CURIUS. [Comes forward.] To prison now they take her. Thence to death.-- No, no, by all the gods, this shall not be! Must she, most glorious of womankind, Thus perish in disgrace, entombed alive?-- Oh, never have I felt so strangely moved. Is this then love? Yes, love it is indeed.-- Then shall I set her free!--But Catiline? With hate and vengeance will she follow him. Has he maligners not enough already? Dare I still others to their number add? He was to me as were an elder brother; And gratitude now bids me that I shield him.-- But what of love? Ah, what does it command? And should he quake, the fearless Catiline, Before the intrigues of a woman? No;-- Then to the rescue work this very hour! Wait, Furia;--I shall drag you from your grave To life again,--though at the risk of death!

[He goes away quickly.]

* * * * *

[A room in CATILINE's house.]

CATILINE. [Enters impetuous and uneasy.] "Nemesis then indeed has heard my prayer, Vengeance you have invoked on your own head!" Such were the words from the enchantress' lips. Remarkable! Perchance it was a sign,-- A warning of what time will bring to me.

CATILINE. Now therefore I have pledged myself on oath The blood avenger of my own misdeed. Ah, Furia,--still I seem to see your eye, Wildly aflame like that of death's own goddess! Your words still echo hollow in my ears;-- The oath I shall remember all my life.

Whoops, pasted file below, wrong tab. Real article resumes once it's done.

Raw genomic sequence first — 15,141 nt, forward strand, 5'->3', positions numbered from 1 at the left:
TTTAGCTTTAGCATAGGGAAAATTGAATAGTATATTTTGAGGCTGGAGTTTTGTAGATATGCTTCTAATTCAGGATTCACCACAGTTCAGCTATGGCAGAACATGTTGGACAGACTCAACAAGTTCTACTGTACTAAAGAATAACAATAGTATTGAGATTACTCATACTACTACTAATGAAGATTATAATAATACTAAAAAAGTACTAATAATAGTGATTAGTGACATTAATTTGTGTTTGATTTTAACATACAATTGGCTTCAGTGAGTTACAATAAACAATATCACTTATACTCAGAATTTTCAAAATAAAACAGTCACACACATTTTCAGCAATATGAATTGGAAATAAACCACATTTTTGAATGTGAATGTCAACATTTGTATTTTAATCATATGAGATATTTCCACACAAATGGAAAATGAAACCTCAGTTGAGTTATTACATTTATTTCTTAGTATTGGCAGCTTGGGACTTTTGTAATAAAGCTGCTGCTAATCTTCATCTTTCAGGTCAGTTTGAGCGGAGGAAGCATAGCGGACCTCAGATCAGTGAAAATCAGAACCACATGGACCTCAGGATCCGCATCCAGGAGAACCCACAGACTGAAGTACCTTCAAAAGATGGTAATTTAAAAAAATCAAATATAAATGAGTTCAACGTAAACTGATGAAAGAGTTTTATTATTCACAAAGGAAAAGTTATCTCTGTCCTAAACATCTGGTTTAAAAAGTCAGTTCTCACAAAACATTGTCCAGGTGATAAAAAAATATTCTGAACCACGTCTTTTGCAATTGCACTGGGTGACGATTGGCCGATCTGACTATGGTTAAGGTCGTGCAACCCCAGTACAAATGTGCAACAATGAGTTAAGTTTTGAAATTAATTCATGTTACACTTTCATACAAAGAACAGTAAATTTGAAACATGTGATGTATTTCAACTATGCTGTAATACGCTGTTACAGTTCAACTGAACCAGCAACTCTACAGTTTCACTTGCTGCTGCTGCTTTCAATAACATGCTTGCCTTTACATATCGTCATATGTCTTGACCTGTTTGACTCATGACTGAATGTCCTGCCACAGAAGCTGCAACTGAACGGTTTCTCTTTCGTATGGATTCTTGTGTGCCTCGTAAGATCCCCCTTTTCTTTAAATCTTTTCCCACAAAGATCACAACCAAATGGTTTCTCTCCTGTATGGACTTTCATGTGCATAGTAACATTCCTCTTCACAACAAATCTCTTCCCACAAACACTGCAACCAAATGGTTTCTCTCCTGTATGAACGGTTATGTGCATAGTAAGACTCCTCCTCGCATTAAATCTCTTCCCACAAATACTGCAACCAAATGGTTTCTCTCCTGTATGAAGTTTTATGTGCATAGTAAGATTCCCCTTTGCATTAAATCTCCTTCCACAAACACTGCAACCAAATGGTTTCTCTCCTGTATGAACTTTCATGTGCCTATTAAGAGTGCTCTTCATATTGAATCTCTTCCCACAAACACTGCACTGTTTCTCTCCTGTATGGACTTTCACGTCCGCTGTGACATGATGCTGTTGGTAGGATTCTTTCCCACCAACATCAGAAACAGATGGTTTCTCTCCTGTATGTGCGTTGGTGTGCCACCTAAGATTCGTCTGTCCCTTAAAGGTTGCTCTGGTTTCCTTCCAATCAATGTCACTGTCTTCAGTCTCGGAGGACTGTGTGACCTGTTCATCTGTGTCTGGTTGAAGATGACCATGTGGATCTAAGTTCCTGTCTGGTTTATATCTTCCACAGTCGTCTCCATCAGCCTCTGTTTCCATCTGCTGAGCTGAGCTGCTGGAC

[During the following AURELIA enters and approaches him unnoticed.]

CATILINE. Yet, it is folly now to go on brooding Upon this nonsense; it is nothing else. Far better things there are to think upon; A greater work awaits my energies. The restless age is urgent with its plea; Toward this I must direct my thought in season; Of hope and doubt I am a stormy sea--

AURELIA. [Seizes his hand.] And may not your Aurelia know the reason? May she not know what moves within your breast, What stirs therein and rages with such madness? May she not cheer and soothe your soul to rest, And banish from your brow its cloud of sadness?

CATILINE. [Tenderly.] O, my Aurelia,--O, how kind and tender--. Yet why should I embitter all your life? Why should I share with you my many sorrows? For my sake you have borne enough of anguish. Henceforth upon my own head I shall bear What ill-designing fate allotted me,-- The curse that lies in such a soul as mine, Full of great spiritual energies, Of fervent longings for a life of deeds, Yet dwarfed in all its work by sordid cares.-- Must you, too, sharing in my wretched life, Bitter with blasted hopes, then with me perish?

AURELIA. To comfort is the role of every wife, Though dreams of greatness she may never cherish. When the man, struggling for his lofty dream, Reaps nothing but adversity and sorrow,-- Her words to him then sweet and tender seem, And give him strength sufficient for the morrow; And then he sees that even the quiet life Has pleasures which the most tumultuous lacks.

CATILINE. Yes, you are right; I know it all too well. And yet I cannot tear myself away. A ceaseless yearning surges in my breast,-- Which only life's great tumult now can quiet.

AURELIA. Though your Aurelia be not all to you,-- Though she can never still your restless soul,-- Your heart yet open to a gentle word, A word of comfort from your loving wife. Though she may never slake your fiery thirst, Nor follow in their flight your noble thoughts,-- Know this, that she can share your every sorrow,


Early Plays - 6/50